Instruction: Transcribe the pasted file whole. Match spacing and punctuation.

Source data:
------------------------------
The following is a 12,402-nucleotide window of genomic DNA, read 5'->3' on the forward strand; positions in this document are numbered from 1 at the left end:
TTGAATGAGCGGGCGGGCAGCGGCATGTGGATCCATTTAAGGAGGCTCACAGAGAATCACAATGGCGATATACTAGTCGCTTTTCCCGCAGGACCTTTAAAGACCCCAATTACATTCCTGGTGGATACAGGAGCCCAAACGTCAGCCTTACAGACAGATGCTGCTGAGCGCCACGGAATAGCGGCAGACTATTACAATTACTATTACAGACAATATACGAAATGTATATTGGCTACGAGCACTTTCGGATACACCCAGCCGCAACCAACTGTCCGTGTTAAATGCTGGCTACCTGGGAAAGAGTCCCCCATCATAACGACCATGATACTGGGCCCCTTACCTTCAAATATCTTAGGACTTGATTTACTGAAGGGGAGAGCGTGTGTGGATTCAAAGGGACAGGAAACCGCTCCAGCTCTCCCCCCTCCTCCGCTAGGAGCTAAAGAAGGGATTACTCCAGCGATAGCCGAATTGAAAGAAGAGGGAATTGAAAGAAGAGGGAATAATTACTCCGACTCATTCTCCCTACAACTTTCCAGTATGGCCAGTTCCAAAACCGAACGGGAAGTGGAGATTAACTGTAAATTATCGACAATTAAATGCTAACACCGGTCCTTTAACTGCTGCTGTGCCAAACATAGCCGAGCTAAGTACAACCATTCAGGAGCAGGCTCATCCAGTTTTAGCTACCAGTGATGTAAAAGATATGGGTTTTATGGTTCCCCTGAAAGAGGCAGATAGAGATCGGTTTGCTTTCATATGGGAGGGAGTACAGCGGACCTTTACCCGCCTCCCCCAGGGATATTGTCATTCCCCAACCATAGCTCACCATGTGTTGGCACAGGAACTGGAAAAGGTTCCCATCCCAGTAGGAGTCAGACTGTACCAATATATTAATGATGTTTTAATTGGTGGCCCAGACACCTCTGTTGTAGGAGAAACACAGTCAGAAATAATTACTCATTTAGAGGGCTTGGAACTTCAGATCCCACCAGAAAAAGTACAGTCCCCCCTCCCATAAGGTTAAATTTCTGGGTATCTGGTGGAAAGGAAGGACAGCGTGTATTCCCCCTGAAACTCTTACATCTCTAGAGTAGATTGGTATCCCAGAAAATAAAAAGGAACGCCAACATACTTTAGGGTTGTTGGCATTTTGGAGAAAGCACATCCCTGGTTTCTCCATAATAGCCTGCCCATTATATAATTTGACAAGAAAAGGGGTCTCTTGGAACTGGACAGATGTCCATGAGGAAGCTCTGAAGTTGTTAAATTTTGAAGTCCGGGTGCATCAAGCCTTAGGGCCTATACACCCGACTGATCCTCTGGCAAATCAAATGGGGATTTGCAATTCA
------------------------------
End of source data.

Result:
The following is a 12,402-nucleotide window of genomic DNA, read 5'->3' on the forward strand; positions in this document are numbered from 1 at the left end:
TTGAATGAGCGGGCGGGCAGCGGCATGTGGATCCATTTAAGGAGGCTCACAGAGAATCACAATGGCGATATACTAGTCGCTTTTCCCGCAGGACCTTTAAAGACCCCAATTACATTCCTGGTGGATACAGGAGCCCAAACGTCAGCCTTACAGACAGATGCTGCTGAGCGCCACGGAATAGCGGCAGACTATTACAATTACTATTACAGACAATATACGAAATGTATATTGGCTACGAGCACTTTCGGATACACCCAGCCGCAACCAACTGTCCGTGTTAAATGCTGGCTACCTGGGAAAGAGTCCCCCATCATAACGACCATGATACTGGGCCCCTTACCTTCAAATATCTTAGGACTTGATTTACTGAAGGGGAGAGCGTGTGTGGATTCAAAGGGACAGGAAACCGCTCCAGCTCTCCCCCCTCCTCCGCTAGGAGCTAAAGAAGGGATTACTCCAGCGATAGCCGAATTGAAAGAAGAGGGAATTGAAAGAAGAGGGAATAATTACTCCGACTCATTCTCCCTACAACTTTCCAGTATGGCCAGTTCCAAAACCGAACGGGAAGTGGAGATTAACTGTAAATTATCGACAATTAAATGCTAACACCGGTCCTTTAACTGCTGCTGTGCCAAACATAGCCGAGCTAAGTACAACCATTCAGGAGCAGGCTCATCCAGTTTTAGCTACCAGTGATGTAAAAGATATGGGTTTTATGGTTCCCCTGAAAGAGGCAGATAGAGATCGGTTTGCTTTCATATGGGAGGGAGTACAGCGGACCTTTACCCGCCTCCCCCAGGGATATTGTCATTCCCCAACCATAGCTCACCATGTGTTGGCACAGGAACTGGAAAAGGTTCCCATCCCAGTAGGAGTCAGACTGTACCAATATATTAATGATGTTTTAATTGGTGGCCCAGACACCTCTGTTGTAGGAGAAACACAGTCAGAAATAATTACTCATTTAGAGGGCTTGGAACTTCAGATCCCACCAGAAAAAGTACAGTCCCCCCTCCCATAAGGTTAAATTTCTGGGTATCTGGTGGAAAGGAAGGACAGCGTGTATTCCCCCTGAAACTCTTACATCTCTAGAGTAGATTGGTATCCCAGAAAATAAAAAGGAACGCCAACATACTTTAGGGTTGTTGGCATTTTGGAGAAAGCACATCCCTGGTTTCTCCATAATAGCCTGCCCATTATATAATTTGACAAGAAAAGGGGTCTCTTGGAACTGGACAGATGTCCATGAGGAAGCTCTGAAGTTGTTAAATTTTGAAGTCCGGGTGCATCAAGCCTTAGGGCCTATACACCCGACTGATCCTCTGGCAAATCAAATGGGGATTTGCAATTCA